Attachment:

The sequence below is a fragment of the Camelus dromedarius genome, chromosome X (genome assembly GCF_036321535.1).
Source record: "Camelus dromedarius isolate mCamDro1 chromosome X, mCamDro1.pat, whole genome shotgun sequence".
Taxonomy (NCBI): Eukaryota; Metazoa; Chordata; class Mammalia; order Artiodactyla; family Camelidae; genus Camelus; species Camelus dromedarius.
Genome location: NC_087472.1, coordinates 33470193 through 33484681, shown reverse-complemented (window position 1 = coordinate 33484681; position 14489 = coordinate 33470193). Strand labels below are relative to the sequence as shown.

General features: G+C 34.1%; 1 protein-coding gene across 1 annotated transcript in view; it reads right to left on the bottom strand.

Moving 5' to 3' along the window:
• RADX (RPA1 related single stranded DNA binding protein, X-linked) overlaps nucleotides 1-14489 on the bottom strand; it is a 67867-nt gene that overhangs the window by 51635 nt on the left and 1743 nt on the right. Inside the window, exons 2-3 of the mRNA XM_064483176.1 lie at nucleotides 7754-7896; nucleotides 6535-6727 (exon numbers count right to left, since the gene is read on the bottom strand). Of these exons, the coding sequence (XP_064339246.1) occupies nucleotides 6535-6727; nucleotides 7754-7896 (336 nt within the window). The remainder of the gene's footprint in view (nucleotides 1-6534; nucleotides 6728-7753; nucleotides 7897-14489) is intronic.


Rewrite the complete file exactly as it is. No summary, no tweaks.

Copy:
The sequence below is a fragment of the Camelus dromedarius genome, chromosome X (genome assembly GCF_036321535.1).
Source record: "Camelus dromedarius isolate mCamDro1 chromosome X, mCamDro1.pat, whole genome shotgun sequence".
Taxonomy (NCBI): Eukaryota; Metazoa; Chordata; class Mammalia; order Artiodactyla; family Camelidae; genus Camelus; species Camelus dromedarius.
Genome location: NC_087472.1, coordinates 33470193 through 33484681, shown reverse-complemented (window position 1 = coordinate 33484681; position 14489 = coordinate 33470193). Strand labels below are relative to the sequence as shown.

General features: G+C 34.1%; 1 protein-coding gene across 1 annotated transcript in view; it reads right to left on the bottom strand.

Moving 5' to 3' along the window:
• RADX (RPA1 related single stranded DNA binding protein, X-linked) overlaps nucleotides 1-14489 on the bottom strand; it is a 67867-nt gene that overhangs the window by 51635 nt on the left and 1743 nt on the right. Inside the window, exons 2-3 of the mRNA XM_064483176.1 lie at nucleotides 7754-7896; nucleotides 6535-6727 (exon numbers count right to left, since the gene is read on the bottom strand). Of these exons, the coding sequence (XP_064339246.1) occupies nucleotides 6535-6727; nucleotides 7754-7896 (336 nt within the window). The remainder of the gene's footprint in view (nucleotides 1-6534; nucleotides 6728-7753; nucleotides 7897-14489) is intronic.